He worked for the Toronto firm of Shore & Moffat briefly before joining forces with his friends and university classmates William Bennett, Peter Hamilton and Anthony Kemp.

In 1970, Mr. Ridgely established the independent office in which he designed until slowed by ill health in the last year of his life. He died in Toronto from complications of pneumonia, leaving his former wife of 25 years, Libby Ridgely, their children Justine, Zachary and Duncan, and two grandchildren.

One of Mr. Ridgely's last clients was Anthony Fell and his wife, Shari. The planning of the couple's large Georgian house in Toronto's exclusive Bridle Path neighbourhood was spark-filled.

"We used to argue about everything," Mrs. Fell recalls.

But again and again, she would come to the conclusion that "he was right and I was wrong. He was a stickler for perfection. He wouldn't take second best on anything. His work was expensive, because he wanted the best."

What she loves most about the end result is the detailing. "People walk into this house, they look at the mouldings, the proportions, and they know that, when it came to detail, there was nobody in the city who did it as well as Gordon."

When discussing the fine points of the design, she recalls, "I used to say, 'Oh, Gordon, nobody will ever know.' And he would say to me, 'Yes, they will know, and I won't do it any other way.' He wouldn't compromise when it came to his work. It had to be the highest quality and, you know, it shows."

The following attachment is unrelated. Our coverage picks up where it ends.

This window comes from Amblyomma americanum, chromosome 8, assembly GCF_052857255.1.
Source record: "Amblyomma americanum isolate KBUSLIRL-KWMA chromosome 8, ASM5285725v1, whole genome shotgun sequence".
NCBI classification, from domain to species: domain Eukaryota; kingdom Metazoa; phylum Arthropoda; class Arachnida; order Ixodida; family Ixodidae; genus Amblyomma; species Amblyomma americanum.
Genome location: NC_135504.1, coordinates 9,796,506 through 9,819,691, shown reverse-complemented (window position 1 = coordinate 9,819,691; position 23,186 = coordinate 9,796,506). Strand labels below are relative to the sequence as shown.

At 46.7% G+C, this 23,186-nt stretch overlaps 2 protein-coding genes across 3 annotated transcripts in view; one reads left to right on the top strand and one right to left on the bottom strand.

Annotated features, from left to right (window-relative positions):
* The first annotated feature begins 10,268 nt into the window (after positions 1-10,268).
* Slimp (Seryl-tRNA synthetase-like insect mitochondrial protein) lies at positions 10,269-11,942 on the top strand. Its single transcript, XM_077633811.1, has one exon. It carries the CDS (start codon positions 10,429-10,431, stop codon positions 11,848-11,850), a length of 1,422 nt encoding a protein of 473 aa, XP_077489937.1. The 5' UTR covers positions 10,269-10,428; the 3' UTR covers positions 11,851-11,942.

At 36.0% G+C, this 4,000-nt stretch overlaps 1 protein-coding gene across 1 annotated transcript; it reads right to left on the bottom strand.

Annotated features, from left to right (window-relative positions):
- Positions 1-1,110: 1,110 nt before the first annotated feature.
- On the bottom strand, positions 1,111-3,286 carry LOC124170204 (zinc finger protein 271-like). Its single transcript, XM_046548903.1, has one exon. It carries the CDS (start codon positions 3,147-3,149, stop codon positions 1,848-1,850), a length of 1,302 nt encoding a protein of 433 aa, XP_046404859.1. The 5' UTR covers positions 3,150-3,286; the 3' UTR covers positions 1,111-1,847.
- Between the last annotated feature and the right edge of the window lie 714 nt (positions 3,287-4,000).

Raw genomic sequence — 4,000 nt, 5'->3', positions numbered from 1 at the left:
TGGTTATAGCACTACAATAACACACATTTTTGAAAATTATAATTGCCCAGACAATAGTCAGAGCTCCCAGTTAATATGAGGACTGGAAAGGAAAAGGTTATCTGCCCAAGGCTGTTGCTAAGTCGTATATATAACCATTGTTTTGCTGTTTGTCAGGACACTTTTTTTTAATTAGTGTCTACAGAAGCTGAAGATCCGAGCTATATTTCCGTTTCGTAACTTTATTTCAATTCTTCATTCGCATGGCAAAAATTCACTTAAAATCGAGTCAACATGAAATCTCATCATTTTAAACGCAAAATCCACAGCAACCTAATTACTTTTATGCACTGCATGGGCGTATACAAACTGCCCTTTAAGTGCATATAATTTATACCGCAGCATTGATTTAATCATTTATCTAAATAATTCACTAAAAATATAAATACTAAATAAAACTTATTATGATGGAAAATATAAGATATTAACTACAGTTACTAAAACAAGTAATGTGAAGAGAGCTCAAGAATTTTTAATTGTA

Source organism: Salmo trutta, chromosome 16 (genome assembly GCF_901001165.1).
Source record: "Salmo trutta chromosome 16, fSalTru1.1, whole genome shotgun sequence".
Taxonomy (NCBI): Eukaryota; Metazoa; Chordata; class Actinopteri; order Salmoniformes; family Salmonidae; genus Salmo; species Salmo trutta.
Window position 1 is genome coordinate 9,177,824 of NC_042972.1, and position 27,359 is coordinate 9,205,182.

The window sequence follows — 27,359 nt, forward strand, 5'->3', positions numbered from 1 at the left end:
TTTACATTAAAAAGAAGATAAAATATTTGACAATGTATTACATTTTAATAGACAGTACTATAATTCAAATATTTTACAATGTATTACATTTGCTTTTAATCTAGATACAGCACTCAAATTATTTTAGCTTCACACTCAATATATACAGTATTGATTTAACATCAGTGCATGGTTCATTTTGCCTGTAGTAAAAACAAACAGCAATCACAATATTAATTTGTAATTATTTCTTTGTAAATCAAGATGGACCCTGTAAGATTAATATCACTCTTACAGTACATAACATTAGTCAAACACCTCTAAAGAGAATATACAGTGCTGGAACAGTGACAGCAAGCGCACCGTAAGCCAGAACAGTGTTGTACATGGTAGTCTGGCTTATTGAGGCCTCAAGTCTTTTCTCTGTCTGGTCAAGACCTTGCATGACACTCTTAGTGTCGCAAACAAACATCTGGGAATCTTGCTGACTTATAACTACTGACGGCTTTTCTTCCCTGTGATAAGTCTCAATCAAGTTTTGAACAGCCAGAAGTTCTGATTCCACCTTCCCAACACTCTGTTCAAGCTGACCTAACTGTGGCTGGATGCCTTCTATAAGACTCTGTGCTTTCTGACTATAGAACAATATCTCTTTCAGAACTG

Whatever differences of opinion the Fells and their architect may have had along the way, they were fast friends by the end of the process. One of Mr. Ridgely's last social engagements, just a couple of days before he died, was a luncheon at the Fell house, during which he and his clients declared themselves satisfied with the outcome.

"He was a character in capital letters, a strong personality, tremendous fun, exceptionally intelligent," Mrs. Fell said. "He would speak scathingly about people who hadn't studied classical architecture and didn't understand things like proportion. … But he loved people, and that's one of the things that made him a great architect. He was interested in how people lived their lives, what gave them pleasure, what they needed to be surrounded by, and he was able to incorporate that into the designs he did for individual people."

His sensitivity to the desires and inclinations of clients was perhaps Mr. Ridgely's most memorable personal and professional trait. "He was a real gentleman, in a tradition for architects that we've lost a little bit of," said Michael McClelland, a Toronto architect active in the field of heritage building restoration.

"He knew how to work with the rich and super-rich, and he gave them guidance," Mr. McClelland said. "He knew everything about rich people he needed to know – how they enjoyed themselves, how they had parties – so he knew what they needed.